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Search Engine Robots - How They Work, What They Do (Part I)

... search engine robots, ... called ... or ... are the seekers of web pages. How do they work? What is it they really do? Why are they ... think with all the fus

Automated search engine robots, sometimes called "spiders" or "crawlers", are
the seekers of web pages. How do they work? What is it they really do? Why are
they important?

You'd think with all the fuss about indexing web pages to add to search engine
databases, that robots would be great and powerful beings. Wrong. Search engine
robots have only basic functionality like that of early browsers in terms of
what they can understand in a web page. Like early browsers, robots just can't
do certain things. Robots don't understand frames, Flash movies, images or
JavaScript. They can't enter password protected areas and they can't click all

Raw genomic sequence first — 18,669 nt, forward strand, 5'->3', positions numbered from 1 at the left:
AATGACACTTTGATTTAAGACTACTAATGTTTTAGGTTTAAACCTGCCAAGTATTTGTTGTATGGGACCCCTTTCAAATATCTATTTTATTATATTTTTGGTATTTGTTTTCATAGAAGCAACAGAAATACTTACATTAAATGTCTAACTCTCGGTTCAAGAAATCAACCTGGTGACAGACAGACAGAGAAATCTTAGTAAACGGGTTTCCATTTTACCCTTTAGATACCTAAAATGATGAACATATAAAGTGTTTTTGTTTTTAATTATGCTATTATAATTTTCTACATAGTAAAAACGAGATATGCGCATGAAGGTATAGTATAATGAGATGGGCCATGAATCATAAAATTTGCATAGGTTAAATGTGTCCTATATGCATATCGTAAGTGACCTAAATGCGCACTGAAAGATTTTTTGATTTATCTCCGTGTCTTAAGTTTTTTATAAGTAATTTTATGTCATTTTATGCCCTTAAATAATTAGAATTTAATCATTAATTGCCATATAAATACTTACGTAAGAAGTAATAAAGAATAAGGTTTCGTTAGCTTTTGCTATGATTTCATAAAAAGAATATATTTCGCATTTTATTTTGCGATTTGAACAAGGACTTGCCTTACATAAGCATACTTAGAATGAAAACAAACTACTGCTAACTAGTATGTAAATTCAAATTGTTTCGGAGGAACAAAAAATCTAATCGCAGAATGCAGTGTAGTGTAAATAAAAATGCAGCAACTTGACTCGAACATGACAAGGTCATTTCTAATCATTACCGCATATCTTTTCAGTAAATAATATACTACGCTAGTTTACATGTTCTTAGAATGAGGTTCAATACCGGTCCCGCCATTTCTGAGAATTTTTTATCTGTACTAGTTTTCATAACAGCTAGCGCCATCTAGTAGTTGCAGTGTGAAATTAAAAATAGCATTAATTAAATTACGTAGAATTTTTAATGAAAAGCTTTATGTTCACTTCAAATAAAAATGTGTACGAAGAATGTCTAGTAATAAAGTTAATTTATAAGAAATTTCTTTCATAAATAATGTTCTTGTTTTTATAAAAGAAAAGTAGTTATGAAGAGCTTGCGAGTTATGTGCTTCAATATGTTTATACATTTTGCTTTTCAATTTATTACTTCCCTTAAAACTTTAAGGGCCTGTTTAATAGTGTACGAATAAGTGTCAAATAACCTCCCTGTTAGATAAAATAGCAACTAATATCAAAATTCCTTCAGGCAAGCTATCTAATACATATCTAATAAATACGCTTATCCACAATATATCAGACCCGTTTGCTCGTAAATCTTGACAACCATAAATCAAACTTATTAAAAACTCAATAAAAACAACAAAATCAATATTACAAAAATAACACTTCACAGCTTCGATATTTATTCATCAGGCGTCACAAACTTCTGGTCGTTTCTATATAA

those buttons you have on your website. They can be stopped cold while indexing
a dynamically generated URL and slowed to a stop with JavaScript navigation.

How Do Search Engine Robots Work?
Think of search engine robots as automated data retrieval programs, traveling
the web to find information and links.

When you submit a web page to a search engine at the "Submit a URL" page, the
new URL is added to the robot's queue of websites to visit on its next foray out
onto the web. Even if you don't directly submit a page, many robots will find
your site because of links from other sites that point back to yours. This is
one of the reasons why it is important to build your link popularity and to get
links from other topical sites back to yours.